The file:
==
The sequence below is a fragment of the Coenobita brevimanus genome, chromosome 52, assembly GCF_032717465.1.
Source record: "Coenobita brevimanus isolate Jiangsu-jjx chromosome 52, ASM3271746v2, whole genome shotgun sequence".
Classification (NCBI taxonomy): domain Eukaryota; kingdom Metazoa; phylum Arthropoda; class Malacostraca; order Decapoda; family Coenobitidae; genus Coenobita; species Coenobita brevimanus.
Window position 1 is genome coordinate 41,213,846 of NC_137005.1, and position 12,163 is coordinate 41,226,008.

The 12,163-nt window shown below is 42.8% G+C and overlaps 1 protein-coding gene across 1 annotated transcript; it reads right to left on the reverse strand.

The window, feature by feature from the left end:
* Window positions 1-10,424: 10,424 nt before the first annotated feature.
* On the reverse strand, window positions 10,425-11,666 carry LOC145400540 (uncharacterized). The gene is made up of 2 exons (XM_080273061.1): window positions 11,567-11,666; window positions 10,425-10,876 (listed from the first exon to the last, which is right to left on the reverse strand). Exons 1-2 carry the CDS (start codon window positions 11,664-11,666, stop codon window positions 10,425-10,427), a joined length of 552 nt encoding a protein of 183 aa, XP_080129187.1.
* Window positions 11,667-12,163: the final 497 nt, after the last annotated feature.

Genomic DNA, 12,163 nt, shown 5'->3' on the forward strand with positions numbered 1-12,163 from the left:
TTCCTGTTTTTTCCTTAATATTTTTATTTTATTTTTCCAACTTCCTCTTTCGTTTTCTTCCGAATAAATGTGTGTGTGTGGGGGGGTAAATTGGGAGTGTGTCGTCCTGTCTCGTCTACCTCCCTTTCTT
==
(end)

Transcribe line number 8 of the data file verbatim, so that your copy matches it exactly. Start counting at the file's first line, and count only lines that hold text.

* On the reverse strand, window positions 10,425-11,666 carry LOC145400540 (uncharacterized). The gene is made up of 2 exons (XM_080273061.1): window positions 11,567-11,666; window positions 10,425-10,876 (listed from the first exon to the last, which is right to left on the reverse strand). Exons 1-2 carry the CDS (start codon window positions 11,664-11,666, stop codon window positions 10,425-10,427), a joined length of 552 nt encoding a protein of 183 aa, XP_080129187.1.